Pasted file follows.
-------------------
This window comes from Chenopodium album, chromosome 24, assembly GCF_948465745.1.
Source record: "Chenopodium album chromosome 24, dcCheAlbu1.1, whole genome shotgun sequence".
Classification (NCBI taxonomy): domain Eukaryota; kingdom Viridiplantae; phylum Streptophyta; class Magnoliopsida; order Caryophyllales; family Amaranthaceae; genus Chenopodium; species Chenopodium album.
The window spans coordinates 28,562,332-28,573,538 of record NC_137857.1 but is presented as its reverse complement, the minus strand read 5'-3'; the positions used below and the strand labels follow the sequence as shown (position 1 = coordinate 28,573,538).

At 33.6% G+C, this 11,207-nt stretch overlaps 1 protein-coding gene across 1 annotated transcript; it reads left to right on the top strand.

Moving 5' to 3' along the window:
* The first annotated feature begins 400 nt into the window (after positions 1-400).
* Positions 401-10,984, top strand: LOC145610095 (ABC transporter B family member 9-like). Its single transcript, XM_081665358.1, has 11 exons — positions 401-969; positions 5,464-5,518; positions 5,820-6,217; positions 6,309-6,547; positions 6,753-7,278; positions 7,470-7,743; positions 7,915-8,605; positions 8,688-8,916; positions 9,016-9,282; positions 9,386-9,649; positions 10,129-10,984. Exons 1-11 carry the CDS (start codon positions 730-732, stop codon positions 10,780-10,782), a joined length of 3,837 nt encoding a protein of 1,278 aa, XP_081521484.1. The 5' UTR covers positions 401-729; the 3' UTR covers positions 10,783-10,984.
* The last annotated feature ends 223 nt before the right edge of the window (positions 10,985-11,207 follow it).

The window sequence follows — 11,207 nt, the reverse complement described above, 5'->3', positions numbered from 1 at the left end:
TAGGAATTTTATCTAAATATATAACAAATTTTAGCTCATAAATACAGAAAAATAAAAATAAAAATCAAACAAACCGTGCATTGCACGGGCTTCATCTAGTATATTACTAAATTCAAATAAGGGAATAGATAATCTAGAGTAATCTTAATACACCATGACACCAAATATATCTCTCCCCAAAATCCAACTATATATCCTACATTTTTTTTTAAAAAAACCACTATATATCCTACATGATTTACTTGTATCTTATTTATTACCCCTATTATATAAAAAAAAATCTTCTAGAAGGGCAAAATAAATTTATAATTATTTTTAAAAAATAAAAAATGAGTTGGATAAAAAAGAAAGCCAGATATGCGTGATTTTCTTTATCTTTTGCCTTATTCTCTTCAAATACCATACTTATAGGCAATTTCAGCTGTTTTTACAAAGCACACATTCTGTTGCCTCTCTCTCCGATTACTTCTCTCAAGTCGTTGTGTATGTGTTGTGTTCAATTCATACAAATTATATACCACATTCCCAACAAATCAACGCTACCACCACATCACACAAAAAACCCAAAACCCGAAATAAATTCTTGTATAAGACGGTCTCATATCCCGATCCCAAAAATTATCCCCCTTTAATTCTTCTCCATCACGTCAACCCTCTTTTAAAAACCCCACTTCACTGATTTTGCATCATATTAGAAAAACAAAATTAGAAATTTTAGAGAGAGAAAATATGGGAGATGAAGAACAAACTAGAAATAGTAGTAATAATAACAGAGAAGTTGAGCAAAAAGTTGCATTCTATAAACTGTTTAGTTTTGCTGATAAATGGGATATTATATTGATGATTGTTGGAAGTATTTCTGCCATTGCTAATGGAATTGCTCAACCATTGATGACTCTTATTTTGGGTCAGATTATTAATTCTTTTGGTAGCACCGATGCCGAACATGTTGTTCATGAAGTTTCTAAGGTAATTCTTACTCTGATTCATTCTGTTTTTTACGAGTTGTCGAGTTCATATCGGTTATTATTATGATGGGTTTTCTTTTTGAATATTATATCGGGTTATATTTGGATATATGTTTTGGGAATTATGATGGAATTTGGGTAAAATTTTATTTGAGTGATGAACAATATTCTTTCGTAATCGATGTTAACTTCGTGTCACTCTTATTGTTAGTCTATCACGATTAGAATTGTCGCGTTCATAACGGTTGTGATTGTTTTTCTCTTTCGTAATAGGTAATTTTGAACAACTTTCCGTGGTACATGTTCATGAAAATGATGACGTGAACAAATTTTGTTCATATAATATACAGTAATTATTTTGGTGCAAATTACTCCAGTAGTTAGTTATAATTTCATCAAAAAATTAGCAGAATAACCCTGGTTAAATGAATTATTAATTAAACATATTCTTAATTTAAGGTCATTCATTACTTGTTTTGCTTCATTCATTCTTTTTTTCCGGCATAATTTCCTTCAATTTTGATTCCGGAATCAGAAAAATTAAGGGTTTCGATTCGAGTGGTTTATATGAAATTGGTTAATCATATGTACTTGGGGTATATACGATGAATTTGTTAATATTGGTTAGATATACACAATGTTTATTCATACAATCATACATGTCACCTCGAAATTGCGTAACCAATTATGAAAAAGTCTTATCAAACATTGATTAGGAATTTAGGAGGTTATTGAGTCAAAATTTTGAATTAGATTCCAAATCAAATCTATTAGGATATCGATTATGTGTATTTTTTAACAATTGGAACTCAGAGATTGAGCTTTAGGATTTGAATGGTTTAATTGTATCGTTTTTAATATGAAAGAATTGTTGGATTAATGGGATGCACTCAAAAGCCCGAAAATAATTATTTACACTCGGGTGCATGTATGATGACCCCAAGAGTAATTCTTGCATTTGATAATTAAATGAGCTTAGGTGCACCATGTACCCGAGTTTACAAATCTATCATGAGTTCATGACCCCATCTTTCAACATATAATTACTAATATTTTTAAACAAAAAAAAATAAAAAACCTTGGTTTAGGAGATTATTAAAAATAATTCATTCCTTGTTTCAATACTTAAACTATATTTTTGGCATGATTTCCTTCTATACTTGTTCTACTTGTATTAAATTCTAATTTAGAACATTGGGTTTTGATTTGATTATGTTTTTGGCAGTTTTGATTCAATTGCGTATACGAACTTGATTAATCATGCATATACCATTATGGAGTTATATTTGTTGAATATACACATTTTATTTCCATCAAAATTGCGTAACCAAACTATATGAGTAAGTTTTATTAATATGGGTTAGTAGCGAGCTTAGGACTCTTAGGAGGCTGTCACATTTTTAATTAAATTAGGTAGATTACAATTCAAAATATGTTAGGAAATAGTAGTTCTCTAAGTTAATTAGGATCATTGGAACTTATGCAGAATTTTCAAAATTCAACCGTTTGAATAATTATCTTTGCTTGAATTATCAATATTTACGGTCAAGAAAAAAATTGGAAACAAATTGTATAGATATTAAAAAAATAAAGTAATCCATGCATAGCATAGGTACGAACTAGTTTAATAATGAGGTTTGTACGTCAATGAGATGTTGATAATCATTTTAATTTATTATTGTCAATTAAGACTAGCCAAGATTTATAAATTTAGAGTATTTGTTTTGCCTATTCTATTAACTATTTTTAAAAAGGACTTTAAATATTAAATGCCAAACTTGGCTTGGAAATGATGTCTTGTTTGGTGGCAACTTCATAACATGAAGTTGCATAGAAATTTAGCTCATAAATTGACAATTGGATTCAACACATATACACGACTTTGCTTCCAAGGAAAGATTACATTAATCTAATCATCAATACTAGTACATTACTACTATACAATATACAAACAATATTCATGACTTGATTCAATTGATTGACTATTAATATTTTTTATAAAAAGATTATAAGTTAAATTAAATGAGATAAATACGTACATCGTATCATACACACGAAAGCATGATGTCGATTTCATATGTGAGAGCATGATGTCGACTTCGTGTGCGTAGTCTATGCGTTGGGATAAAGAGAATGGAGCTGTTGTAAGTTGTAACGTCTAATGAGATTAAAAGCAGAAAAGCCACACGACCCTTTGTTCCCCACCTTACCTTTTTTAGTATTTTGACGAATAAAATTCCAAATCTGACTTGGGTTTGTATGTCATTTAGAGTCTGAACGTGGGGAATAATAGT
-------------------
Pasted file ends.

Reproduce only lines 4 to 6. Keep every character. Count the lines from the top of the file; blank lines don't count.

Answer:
The window spans coordinates 28,562,332-28,573,538 of record NC_137857.1 but is presented as its reverse complement, the minus strand read 5'-3'; the positions used below and the strand labels follow the sequence as shown (position 1 = coordinate 28,573,538).

At 33.6% G+C, this 11,207-nt stretch overlaps 1 protein-coding gene across 1 annotated transcript; it reads left to right on the top strand.

Moving 5' to 3' along the window: